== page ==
The NIESR says: “It is almost certain that the relative deterioration in the UK economy and the accompanying fall in living standards over the past year are a consequence of the vote by the British people to leave the European Union. Had sterling not depreciated and the economy continued to grow at its previous rate, as would have been likely with an improving global backdrop, real household disposable income per head might have been more than 2 per cent higher than now, worth over £600 per annum to the average household.”

http://journals.sagepub.com/doi/full/10.1177/002795011724200103

67

kidneystones 11.01.17 at 9:53 am

Here’s are some statistics worth noting:
https://www.cato.org/blog/poll-71-americans-say-political-correctness-has-silenced-discussions-society-needs-have-58-have

What many here, frankly, fail to understand is that Donald Trump, Farage and company won and continue to win, in many cases the public argument.

All my students in Japan identify ‘Make America Great Again’ and ‘Build that Wall’ with Trump. Not one can remember a single word Hillary uttered. I use this example to teach presentation design principles. Whatever our statistical authorities might have wanted to believe, when most people hear that Hillary has a 98 percent chance of winning they read that as there’s a 98 percent chance Hillary will win and only tiny chance she’ll lose.

I strongly suggest you give some serious thought to the proposition: “it is not what I say that matters, but what you and others hear.”

People can complain that strictly speaking HRC had a much higher possibility of losing than many allowed. Corey and Holbo tried to make arguments very much along that line only for comments mob to gather and shout all unthink down. The result being that the only voices heard (with only one consistent exception) were those declaiming that Hillary couldn’t lose.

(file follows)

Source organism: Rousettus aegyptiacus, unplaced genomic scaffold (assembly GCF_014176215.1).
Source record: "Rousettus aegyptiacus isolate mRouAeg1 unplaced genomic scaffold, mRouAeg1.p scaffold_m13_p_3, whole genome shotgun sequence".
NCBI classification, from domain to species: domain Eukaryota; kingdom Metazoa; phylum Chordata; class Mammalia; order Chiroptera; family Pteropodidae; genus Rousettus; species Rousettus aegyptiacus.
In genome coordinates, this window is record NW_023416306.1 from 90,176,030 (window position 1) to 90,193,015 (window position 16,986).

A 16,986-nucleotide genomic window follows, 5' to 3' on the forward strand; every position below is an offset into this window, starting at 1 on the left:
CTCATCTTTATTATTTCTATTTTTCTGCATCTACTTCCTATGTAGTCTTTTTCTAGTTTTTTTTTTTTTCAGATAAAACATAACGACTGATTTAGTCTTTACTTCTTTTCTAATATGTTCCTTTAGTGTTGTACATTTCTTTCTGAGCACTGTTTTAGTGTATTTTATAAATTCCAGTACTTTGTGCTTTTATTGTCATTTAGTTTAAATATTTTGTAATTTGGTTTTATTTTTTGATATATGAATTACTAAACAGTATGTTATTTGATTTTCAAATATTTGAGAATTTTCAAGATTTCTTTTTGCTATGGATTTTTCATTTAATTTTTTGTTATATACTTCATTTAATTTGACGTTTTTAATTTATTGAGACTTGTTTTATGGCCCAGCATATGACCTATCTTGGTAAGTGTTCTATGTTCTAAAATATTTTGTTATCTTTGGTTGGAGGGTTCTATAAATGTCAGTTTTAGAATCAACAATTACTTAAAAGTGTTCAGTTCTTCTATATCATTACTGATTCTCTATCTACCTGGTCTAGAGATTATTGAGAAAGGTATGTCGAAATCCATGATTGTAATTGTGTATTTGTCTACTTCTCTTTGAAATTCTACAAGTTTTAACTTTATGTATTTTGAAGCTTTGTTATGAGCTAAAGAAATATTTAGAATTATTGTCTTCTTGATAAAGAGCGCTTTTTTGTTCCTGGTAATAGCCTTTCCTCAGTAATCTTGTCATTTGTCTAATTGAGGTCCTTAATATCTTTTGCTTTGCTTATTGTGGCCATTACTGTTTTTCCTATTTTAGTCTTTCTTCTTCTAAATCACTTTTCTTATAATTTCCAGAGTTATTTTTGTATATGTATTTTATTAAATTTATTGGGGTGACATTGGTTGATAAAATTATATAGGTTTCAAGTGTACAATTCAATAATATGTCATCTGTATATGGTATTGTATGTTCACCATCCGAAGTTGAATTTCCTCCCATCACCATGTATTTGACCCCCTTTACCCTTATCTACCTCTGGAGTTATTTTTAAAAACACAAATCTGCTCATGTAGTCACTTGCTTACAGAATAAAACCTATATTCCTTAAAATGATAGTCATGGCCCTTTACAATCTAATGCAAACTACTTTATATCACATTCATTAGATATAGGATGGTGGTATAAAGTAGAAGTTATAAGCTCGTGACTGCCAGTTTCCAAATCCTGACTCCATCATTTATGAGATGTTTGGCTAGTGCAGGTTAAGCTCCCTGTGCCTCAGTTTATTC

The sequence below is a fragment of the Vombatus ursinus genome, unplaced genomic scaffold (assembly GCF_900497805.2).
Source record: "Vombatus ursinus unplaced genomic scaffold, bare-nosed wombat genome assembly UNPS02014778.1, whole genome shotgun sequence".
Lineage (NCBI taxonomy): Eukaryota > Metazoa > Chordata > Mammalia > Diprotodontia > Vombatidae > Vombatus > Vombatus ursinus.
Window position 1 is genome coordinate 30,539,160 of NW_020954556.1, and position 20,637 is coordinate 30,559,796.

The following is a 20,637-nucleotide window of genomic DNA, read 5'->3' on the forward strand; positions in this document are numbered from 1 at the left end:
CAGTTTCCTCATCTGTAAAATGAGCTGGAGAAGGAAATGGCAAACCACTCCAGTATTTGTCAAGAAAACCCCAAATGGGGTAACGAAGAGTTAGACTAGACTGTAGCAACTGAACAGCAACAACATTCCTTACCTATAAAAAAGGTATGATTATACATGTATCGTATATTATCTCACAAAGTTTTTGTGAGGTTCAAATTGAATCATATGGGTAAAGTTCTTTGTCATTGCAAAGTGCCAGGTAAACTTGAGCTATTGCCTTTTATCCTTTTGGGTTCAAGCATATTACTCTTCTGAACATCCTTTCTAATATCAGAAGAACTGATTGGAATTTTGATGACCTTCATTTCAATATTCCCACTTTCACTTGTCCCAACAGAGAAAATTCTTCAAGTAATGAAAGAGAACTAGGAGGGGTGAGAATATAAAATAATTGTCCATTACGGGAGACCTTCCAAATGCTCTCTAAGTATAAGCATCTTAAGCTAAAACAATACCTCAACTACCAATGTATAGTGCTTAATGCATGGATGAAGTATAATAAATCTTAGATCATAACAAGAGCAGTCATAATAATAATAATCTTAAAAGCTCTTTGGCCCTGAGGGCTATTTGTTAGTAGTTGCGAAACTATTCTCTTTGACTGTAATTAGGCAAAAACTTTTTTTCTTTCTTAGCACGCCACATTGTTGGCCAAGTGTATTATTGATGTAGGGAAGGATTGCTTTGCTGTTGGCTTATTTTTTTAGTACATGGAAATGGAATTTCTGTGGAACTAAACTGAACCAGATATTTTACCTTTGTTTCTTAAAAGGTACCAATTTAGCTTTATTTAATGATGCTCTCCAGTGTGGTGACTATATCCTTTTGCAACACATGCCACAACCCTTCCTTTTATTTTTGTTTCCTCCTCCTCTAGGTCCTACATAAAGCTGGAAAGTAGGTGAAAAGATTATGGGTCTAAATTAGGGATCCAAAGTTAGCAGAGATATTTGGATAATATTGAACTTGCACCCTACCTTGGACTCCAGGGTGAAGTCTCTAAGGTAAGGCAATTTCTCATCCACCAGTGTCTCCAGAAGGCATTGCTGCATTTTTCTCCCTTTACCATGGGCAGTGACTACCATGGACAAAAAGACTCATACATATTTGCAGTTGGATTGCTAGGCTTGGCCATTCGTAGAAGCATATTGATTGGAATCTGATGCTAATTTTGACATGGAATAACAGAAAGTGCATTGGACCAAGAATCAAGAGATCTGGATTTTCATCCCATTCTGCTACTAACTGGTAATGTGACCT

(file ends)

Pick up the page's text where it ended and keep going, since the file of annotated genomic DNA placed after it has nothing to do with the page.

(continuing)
http://fivethirtyeight.com/features/election-update-why-our-model-is-more-bullish-than-others-on-trump/ The story of that election, at least here, was the many shrilly denouncing any utterance suggesting the outcome was in any doubt.

Remember?

68

TM 11.01.17 at 1:13 pm

J-D 59: The question is moot now, but I think it’s wrong to state that May had no other viable choice. When she became PM, she bore no responsibility for the Brexit mess and still had a large majority without need for a new election. She could have stated that it was her duty to do what was best for the country (which has the virtue of being actually true), and giving notice now without a clear understanding of the consequences was not in the country’s best interest (again, this is clearly true). Of course this stance would be risky politically but anything else was at least as risky.

She could have said something along these lines: “The Brexit vote has revealed a large degree of dissatisfaction with the status quo, which my government is committed to address, but it also shows that the nation is starkly divided on one of the most fundamental questions. My government is committed to healing the division and finding a way forward that is best for the nation. We have the duty to study the choices we have and their consequences in detail before taking momentous decisions that shouldn’t be made in haste. We are also committed to listen more closely to the concerns of the people. We will invite all citizens and stakeholders to a national consultation on the future of the nation. We are committed to facilitating dialogue and finding a common way forward instead of fighting campaigns against each other.”

This way would have required a leader of more caliber than May turned out to possess but it wasn’t impossible. Politics is not deterministic, there are always choices.

Mario 60: “Beyond that, in this century alone, the results of three referendums on EU matters were basically ignored in Europe.”

This is a tad disingenuous. Those referendum results were respected within their respective constitutional frames. But no single vote is absolute. A negative referendum result doesn’t foreclose another referendum on a similar matter (if you don’t believe it, ask the Swiss, who really have experience with direct democracy). This goes both ways of course. The anti-EU camp likes to hold up the handful of referendum successes they have won like trophies, while ignoring all the referendums they have lost. As I recently pointed out on the other thread, democratic legitimacy seems to always means “our side won”. When their side loses, suddenly the results were rigged, or are the fault of the “establishment media” (while Rupert Murdoch’s conglomerate – the most powerful propaganda imperium the world has ever seen – somehow counts as the “voice of the people”) – or simply don’t matter.

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TM 11.01.17 at 1:32 pm

62 “Donald Trump, Farage and company won and continue to win, in many cases the public argument.”